Profit is essential because, without profit, a business is unsustainable. The problem is that while there is lots of guidance on pricing regular goods and services, there is little guidance on how to design profitable software-enabled solutions – until now.
Are you in Marketing, Sales, or Finance, and your IT organization has used the words “Agile,” “Lean,” “Value Stream,” or “Optimizing Flow” recently?
Are they using Scrum or Kanban?
Do you, as a stakeholder, know how you should interact with them now or why you should care?
Join us for our hour-long interactive webinar, Interacting with Scrum Teams, where Certified Scrum Trainer Joel Bancroft-Connors and SAFe Implementation Expert Rachele Maurer introduce you to what you need to know about Scrum and Agile and explain why it’s in your best interest to interact with the teams using it.
With our teams we have found that it is critical for the Program Product Owners communicate closely with the matrixed functional leads to create alignment to create the value.
Joel: Yes, a Product Owner has many Stakeholders and needs to balance the needs of all of them. Rachele: Definitely!
Does a scrum master replace the program manager?
Joel:At the individual Scrum Team level, there is no project or program manager. Instead, the responsibilities associated with project management are aggregated across the Scrum team. For example, the Product Owner owns the budget, milestones, and stakeholder reporting, the Developers own quality reporting, short-term deliverable status and the Scrum Master owns facilitation.
Project Managers in organizations moving to Agile and Scrum have three common career paths. They can lean into servant leadership and step into the role of the Scrum Master, they can lean into the product and step into the role or the Product Owner, or they can step back from the team and into an Agile Program Management type role, such as the Release Train Engineer found in Scaled Agile.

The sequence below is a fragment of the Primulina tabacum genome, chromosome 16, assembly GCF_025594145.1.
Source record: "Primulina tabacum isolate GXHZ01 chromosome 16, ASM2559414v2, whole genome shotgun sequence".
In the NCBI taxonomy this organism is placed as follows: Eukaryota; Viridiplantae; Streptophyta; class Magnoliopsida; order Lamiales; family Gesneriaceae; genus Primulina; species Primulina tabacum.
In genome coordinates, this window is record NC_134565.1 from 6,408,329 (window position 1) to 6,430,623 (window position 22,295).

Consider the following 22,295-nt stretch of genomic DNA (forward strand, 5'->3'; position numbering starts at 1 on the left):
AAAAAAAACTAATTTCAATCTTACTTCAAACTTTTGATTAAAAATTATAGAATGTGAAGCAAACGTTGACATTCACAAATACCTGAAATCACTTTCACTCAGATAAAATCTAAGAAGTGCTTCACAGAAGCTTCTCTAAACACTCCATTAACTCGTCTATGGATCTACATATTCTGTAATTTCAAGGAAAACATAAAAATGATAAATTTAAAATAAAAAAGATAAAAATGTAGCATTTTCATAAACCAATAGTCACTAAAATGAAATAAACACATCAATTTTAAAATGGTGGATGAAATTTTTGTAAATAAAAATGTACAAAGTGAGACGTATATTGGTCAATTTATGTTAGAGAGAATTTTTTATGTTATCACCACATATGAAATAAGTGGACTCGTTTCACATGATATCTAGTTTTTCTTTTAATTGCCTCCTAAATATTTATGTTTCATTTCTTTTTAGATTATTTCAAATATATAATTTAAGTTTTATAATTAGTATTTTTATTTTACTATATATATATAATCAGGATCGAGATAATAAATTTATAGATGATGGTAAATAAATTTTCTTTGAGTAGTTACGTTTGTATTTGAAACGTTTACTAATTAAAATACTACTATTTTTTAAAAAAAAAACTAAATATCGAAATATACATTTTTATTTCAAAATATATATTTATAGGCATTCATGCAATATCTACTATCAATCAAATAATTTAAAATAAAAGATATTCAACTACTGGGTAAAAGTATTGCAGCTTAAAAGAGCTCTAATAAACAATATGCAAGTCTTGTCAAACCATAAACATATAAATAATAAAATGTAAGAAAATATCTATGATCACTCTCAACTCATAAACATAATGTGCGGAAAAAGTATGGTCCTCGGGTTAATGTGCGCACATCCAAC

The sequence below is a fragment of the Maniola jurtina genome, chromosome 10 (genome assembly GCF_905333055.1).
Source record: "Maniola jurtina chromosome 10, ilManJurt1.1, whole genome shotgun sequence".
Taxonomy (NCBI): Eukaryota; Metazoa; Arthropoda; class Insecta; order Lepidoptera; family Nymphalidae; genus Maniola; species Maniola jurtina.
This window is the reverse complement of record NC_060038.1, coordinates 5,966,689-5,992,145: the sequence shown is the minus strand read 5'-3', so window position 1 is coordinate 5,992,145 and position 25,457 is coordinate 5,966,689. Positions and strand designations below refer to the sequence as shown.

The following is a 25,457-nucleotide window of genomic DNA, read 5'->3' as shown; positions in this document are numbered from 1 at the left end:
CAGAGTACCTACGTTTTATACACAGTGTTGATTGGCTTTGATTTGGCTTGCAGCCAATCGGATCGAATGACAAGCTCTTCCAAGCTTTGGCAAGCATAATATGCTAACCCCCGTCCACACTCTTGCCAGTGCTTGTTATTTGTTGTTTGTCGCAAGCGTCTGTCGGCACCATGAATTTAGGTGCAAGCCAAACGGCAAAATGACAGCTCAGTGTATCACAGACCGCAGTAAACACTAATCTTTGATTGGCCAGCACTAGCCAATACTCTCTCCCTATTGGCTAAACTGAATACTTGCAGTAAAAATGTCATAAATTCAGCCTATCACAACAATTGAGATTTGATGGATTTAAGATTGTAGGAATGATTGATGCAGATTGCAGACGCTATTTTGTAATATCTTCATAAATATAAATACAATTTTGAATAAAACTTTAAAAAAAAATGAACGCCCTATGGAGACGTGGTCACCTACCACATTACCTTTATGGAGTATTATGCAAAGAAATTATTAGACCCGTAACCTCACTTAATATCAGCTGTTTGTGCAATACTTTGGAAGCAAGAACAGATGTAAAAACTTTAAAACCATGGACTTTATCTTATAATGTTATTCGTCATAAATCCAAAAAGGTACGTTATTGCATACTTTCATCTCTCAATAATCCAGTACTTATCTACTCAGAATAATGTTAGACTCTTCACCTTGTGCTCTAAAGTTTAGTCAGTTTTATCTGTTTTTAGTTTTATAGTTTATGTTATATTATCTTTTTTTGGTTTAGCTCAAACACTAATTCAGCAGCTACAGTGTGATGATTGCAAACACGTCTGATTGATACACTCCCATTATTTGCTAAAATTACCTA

Rachele: SAFe has both the roles of Scrum Master at the team level, and the Release Train Engineer (RTE) at the program/release train level. RTEs are servant-leaders that keep the train moving smoothly. It helps to think of them as a Scrum Master of Scrum Masters.
What would be the expectations where an organization has only a product manager and no product owner?
Live Answer:You’d work with the product manager. However, the idea of having teams with no product owner is a big risk – I’ve seen that sink teams multiple times. I’d really encourage the organization to reconsider that position.
Joel: The product manager needs to recognize that for the Scrum Team to be effective, they need work closely with the team. Leaning into Principle 4 of the Agile Manifesto, “Business people and developers must work together daily”, the product manager needs to be heavily engaged with the Developers and own the Product Backlog.
Rachele: What I said in the session. Maybe a little louder! Teams not having someone work with them directly as a Product Owner might be the biggest struggle I see when I coach teams. They end up guessing at priorities and at work, they don’t get the business-focused feedback they need, and they veer off direction. Product Managers working with a program often don’t have the bandwidth to properly work with a team as a Product Owner as well.